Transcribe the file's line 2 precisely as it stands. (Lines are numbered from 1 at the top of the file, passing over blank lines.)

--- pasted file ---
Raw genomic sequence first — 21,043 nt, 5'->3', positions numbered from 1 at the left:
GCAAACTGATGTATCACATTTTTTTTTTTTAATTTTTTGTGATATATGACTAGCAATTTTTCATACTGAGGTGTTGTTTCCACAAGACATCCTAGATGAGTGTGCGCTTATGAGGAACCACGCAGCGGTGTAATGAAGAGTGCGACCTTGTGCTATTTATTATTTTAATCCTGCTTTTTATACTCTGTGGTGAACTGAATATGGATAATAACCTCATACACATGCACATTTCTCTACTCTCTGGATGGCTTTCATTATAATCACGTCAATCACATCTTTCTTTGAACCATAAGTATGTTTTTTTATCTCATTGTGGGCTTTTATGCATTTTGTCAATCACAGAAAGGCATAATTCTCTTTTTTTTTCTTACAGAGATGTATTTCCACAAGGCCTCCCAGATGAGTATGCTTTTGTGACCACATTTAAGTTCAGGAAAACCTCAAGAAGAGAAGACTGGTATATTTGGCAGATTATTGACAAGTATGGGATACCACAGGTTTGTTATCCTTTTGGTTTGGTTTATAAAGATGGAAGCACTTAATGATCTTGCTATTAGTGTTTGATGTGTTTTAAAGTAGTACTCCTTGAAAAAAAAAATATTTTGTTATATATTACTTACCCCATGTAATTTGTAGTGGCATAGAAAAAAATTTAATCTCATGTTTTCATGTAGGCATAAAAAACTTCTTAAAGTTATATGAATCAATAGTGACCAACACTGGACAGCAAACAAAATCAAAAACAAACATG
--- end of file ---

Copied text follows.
GCAAACTGATGTATCACATTTTTTTTTTTTAATTTTTTGTGATATATGACTAGCAATTTTTCATACTGAGGTGTTGTTTCCACAAGACATCCTAGATGAGTGTGCGCTTATGAGGAACCACGCAGCGGTGTAATGAAGAGTGCGACCTTGTGCTATTTATTATTTTAATCCTGCTTTTTATACTCTGTGGTGAACTGAATATGGATAATAACCTCATACACATGCACATTTCTCTACTCTCTGGATGGCTTTCATTATAATCACGTCAATCACATCTTTCTTTGAACCATAAGTATGTTTTTTTATCTCATTGTGGGCTTTTATGCATTTTGTCAATCACAGAAAGGCATAATTCTCTTTTTTTTTCTTACAGAGATGTATTTCCACAAGGCCTCCCAGATGAGTATGCTTTTGTGACCACATTTAAGTTCAGGAAAACCTCAAGAAGAGAAGACTGGTATATTTGGCAGATTATTGACAAGTATGGGATACCACAGGTTTGTTATCCTTTTGGTTTGGTTTATAAAGATGGAAGCACTTAATGATCTTGCTATTAGTGTTTGATGTGTTTTAAAGTAGTACTCCTTGAAAAAAAAAATATTTTGTTATATATTACTTACCCCATGTAATTTGTAGTGGCATAGAAAAAAATTTAATCTCATGTTTTCATGTAGGCATAAAAAACTTCTTAAAGTTATATGAATCAATAGTGACCAACACTGGACAGCAAACAAAATCAAAAACAAACATG